Open web extra in danger now than ever earlier than: Twitter

New Delhi, October 12th (IANS): As the debate about moderating and regulating content on social media platforms grows worldwide, including in India, Twitter said Tuesday that governments that want to defend and expand online freedom cannot watch while other countries try To silence critics, censor journalists and block access to information.

The open Internet is now more threatened than ever before.

“In a similar way, targeting independent journalists and activists underlines the willingness of some states and actors to control the political debate through digital politics and manipulation,” argued the microblogging platform in a position paper entitled “Protecting the Open Internet”.

According to the new rules for information technology (guidelines for intermediaries and code of ethics for digital media) 2021, social media platforms such as Facebook and Twitter must remove content no later than 36 hours after an official or legal order.

“As a number of voices have noted, the combination of significant administrative penalties for individual content and the expected removal in short periods of time – be it an hour or 24 hours – creates a significant business incentive to remove content too often, especially in borderline cases and a which has a greater impact on small businesses and new services that have more limited resources for litigation or paying fines, “said Twitter.

The new IT rules 2021 also require that social media companies trace certain messages back to the sender and introduce a mechanism for voluntary screening of users in order to combat fake content.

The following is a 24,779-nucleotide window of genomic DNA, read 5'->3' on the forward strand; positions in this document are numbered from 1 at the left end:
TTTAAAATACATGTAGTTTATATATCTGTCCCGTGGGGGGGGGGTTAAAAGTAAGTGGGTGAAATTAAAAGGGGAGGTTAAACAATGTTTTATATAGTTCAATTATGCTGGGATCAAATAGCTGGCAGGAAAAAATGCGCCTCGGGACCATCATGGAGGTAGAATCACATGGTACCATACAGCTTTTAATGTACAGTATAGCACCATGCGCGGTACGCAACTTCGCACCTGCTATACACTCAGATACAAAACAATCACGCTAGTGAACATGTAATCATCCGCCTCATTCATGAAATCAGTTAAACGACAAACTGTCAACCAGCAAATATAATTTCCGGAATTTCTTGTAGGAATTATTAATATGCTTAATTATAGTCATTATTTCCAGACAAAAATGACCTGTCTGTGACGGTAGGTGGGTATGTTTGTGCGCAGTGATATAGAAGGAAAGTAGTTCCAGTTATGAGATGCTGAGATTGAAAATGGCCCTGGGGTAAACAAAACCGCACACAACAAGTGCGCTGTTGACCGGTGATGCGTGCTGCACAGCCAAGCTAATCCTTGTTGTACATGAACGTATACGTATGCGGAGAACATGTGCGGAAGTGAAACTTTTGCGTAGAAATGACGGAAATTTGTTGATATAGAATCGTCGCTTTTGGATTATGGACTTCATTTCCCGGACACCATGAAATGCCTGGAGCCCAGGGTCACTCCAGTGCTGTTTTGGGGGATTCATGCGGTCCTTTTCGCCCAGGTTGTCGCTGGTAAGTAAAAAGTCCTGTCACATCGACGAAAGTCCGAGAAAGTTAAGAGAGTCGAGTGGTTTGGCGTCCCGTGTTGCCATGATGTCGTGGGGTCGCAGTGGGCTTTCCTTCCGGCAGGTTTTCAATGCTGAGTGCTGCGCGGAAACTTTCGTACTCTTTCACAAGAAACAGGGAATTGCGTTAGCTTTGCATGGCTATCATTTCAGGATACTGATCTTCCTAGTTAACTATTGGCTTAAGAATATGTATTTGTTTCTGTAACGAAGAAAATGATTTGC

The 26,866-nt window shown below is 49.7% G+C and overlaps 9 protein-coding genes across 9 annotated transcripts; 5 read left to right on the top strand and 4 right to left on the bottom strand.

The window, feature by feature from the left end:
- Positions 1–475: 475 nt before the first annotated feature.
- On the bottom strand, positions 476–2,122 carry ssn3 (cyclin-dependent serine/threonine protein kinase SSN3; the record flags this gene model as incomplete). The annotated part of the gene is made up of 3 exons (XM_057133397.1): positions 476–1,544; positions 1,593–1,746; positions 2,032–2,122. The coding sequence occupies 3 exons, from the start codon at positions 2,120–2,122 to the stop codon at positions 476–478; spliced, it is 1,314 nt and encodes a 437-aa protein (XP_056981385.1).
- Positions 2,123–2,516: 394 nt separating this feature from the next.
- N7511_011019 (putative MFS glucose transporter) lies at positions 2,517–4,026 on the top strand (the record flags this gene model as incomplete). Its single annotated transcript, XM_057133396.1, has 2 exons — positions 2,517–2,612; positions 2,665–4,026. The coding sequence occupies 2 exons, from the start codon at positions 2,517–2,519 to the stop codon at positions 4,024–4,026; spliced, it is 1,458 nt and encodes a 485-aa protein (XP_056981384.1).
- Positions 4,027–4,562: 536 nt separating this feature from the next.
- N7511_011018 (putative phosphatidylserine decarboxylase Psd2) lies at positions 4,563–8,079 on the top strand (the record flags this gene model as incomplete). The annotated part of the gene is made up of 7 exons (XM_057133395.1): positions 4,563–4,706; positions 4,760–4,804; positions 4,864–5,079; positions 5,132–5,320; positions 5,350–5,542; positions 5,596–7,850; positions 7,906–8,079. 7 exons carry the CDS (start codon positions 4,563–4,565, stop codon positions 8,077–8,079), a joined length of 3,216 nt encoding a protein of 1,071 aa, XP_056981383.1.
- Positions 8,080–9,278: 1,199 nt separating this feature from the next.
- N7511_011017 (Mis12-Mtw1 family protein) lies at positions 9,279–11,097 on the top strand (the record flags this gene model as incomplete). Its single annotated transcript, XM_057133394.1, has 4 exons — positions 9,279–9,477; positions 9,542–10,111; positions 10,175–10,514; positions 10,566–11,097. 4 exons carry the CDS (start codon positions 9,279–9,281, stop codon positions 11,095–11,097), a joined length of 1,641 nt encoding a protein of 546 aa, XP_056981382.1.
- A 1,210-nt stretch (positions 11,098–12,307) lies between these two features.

The Delhi Supreme Court last week dismissed the case against Twitter India for failing to comply with IT Rules 2021, stating that it was satisfied with the compliance shown by the platform.

Twitter said it has appointed a permanent Resident Grievance Officer (RGO), Chief Compliance Officer (CCO) and Nodal Contact Officer (NCO) in accordance with the new 2021 IT rules.

Regarding regulation, Twitter said in its position paper that law and regulation should set clear standards for the types of content they want to target, with substantive definitions and boundaries and in line with human rights standards.

“Government requests to remove certain content because of illegality should be based on a legal process and provide transparency about how those powers are used,” she said.

Twitter said that this framework must be underpinned by strong, independent processes and free from political interference, while allowing civil society to participate.

“As the control of the digital infrastructure is increasingly becoming the focus of geopolitical action, these issues cannot be viewed in isolation. It is imperative that there is a coordinated, multi-stakeholder strategy in place to respond to these threats and defend the free, secure and global. “Open Internet,” it said.

Mistakes will happen, as they do with all large processes that involve human decision making, she added.

“To avoid incentives for excessive removal, regulations that assess the system-wide performance of services enforcing their terms of use provide substantial flexibility and reduce the incentives for excessive removal of content while maintaining the inevitable errors that result from imperfection “Tools and robust grievance mechanisms create incentives to invest in technological solutions,” stressed Twitter.

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